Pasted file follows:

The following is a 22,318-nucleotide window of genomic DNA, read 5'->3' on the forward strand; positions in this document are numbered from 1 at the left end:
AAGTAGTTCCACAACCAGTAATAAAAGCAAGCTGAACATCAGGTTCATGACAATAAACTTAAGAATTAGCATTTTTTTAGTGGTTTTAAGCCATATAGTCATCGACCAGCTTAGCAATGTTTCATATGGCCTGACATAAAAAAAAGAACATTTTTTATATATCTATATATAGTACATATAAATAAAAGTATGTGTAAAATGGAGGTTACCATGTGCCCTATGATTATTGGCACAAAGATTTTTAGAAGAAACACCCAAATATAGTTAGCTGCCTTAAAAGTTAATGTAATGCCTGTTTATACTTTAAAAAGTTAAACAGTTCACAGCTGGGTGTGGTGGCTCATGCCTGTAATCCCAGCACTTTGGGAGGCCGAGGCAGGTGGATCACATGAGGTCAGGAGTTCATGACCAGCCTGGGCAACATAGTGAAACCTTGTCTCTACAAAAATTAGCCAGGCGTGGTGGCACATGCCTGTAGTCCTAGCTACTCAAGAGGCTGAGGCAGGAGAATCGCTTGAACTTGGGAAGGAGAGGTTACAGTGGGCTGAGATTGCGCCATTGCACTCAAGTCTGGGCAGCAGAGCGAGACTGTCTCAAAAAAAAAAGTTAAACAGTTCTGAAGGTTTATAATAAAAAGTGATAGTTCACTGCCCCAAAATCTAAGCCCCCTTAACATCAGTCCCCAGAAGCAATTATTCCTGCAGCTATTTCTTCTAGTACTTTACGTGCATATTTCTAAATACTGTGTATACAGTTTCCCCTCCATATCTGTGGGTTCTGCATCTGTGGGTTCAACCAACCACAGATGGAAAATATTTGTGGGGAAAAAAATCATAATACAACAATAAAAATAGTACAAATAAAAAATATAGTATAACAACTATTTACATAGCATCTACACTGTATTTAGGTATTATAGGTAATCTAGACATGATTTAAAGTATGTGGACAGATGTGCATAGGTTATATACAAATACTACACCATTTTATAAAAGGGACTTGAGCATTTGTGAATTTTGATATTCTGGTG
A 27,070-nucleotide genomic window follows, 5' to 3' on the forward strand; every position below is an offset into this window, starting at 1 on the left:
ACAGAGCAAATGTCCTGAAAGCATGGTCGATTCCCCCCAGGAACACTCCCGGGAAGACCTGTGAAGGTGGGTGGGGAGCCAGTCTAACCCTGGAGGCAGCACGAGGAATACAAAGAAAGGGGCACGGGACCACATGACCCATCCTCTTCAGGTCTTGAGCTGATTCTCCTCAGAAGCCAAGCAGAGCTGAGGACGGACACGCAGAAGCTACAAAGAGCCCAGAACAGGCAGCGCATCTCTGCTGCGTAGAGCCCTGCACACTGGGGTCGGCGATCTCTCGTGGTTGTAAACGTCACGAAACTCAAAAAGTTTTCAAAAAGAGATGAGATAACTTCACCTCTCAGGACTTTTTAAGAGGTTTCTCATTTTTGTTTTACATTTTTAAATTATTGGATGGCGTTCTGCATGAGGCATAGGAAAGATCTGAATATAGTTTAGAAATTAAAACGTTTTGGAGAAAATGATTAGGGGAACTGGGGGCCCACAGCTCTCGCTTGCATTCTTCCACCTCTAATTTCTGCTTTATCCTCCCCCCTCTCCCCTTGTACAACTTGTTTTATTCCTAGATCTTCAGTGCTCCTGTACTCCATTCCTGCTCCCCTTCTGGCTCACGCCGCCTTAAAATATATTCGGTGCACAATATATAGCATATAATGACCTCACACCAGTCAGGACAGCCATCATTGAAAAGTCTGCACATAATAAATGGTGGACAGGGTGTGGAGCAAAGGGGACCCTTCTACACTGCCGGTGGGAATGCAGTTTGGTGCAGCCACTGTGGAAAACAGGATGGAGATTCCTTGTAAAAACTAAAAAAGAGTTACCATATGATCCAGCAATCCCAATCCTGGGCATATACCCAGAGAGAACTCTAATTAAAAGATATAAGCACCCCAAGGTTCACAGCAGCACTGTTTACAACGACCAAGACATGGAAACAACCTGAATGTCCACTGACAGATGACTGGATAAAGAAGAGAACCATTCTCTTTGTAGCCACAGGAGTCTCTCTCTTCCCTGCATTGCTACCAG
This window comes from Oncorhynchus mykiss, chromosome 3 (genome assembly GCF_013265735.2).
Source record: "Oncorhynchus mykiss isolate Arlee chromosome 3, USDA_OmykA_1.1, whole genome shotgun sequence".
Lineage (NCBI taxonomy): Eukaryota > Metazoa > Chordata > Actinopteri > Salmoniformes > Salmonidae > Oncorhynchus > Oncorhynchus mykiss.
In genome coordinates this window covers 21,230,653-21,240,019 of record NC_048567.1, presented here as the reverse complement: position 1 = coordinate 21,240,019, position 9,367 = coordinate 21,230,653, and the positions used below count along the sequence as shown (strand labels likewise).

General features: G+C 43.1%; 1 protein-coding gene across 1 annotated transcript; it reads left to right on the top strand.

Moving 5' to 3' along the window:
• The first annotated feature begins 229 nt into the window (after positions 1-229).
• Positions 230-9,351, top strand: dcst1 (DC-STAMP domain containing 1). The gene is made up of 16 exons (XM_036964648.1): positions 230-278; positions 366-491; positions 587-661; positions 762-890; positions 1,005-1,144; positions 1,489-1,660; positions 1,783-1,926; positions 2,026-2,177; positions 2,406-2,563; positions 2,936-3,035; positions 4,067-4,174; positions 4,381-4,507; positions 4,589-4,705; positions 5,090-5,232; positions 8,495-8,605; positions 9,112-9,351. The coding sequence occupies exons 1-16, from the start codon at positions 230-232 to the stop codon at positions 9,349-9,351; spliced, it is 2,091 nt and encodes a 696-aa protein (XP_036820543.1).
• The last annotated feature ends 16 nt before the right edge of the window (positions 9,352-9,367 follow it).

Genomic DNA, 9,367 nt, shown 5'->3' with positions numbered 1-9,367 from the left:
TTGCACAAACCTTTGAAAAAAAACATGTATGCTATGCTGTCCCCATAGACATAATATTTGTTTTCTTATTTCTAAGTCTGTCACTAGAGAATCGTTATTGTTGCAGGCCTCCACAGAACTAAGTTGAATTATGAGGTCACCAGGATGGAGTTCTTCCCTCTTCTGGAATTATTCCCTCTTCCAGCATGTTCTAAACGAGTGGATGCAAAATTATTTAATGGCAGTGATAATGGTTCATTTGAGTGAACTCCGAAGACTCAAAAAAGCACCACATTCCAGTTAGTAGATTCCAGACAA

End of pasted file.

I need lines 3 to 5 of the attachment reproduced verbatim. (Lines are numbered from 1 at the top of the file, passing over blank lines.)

A 27,070-nucleotide genomic window follows, 5' to 3' on the forward strand; every position below is an offset into this window, starting at 1 on the left:
ACAGAGCAAATGTCCTGAAAGCATGGTCGATTCCCCCCAGGAACACTCCCGGGAAGACCTGTGAAGGTGGGTGGGGAGCCAGTCTAACCCTGGAGGCAGCACGAGGAATACAAAGAAAGGGGCACGGGACCACATGACCCATCCTCTTCAGGTCTTGAGCTGATTCTCCTCAGAAGCCAAGCAGAGCTGAGGACGGACACGCAGAAGCTACAAAGAGCCCAGAACAGGCAGCGCATCTCTGCTGCGTAGAGCCCTGCACACTGGGGTCGGCGATCTCTCGTGGTTGTAAACGTCACGAAACTCAAAAAGTTTTCAAAAAGAGATGAGATAACTTCACCTCTCAGGACTTTTTAAGAGGTTTCTCATTTTTGTTTTACATTTTTAAATTATTGGATGGCGTTCTGCATGAGGCATAGGAAAGATCTGAATATAGTTTAGAAATTAAAACGTTTTGGAGAAAATGATTAGGGGAACTGGGGGCCCACAGCTCTCGCTTGCATTCTTCCACCTCTAATTTCTGCTTTATCCTCCCCCCTCTCCCCTTGTACAACTTGTTTTATTCCTAGATCTTCAGTGCTCCTGTACTCCATTCCTGCTCCCCTTCTGGCTCACGCCGCCTTAAAATATATTCGGTGCACAATATATAGCATATAATGACCTCACACCAGTCAGGACAGCCATCATTGAAAAGTCTGCACATAATAAATGGTGGACAGGGTGTGGAGCAAAGGGGACCCTTCTACACTGCCGGTGGGAATGCAGTTTGGTGCAGCCACTGTGGAAAACAGGATGGAGATTCCTTGTAAAAACTAAAAAAGAGTTACCATATGATCCAGCAATCCCAATCCTGGGCATATACCCAGAGAGAACTCTAATTAAAAGATATAAGCACCCCAAGGTTCACAGCAGCACTGTTTACAACGACCAAGACATGGAAACAACCTGAATGTCCACTGACAGATGACTGGATAAAGAAGAGAACCATTCTCTTTGTAGCCACAGGAGTCTCTCTCTTCCCTGCATTGCTACCAG
This window comes from Oncorhynchus mykiss, chromosome 3 (genome assembly GCF_013265735.2).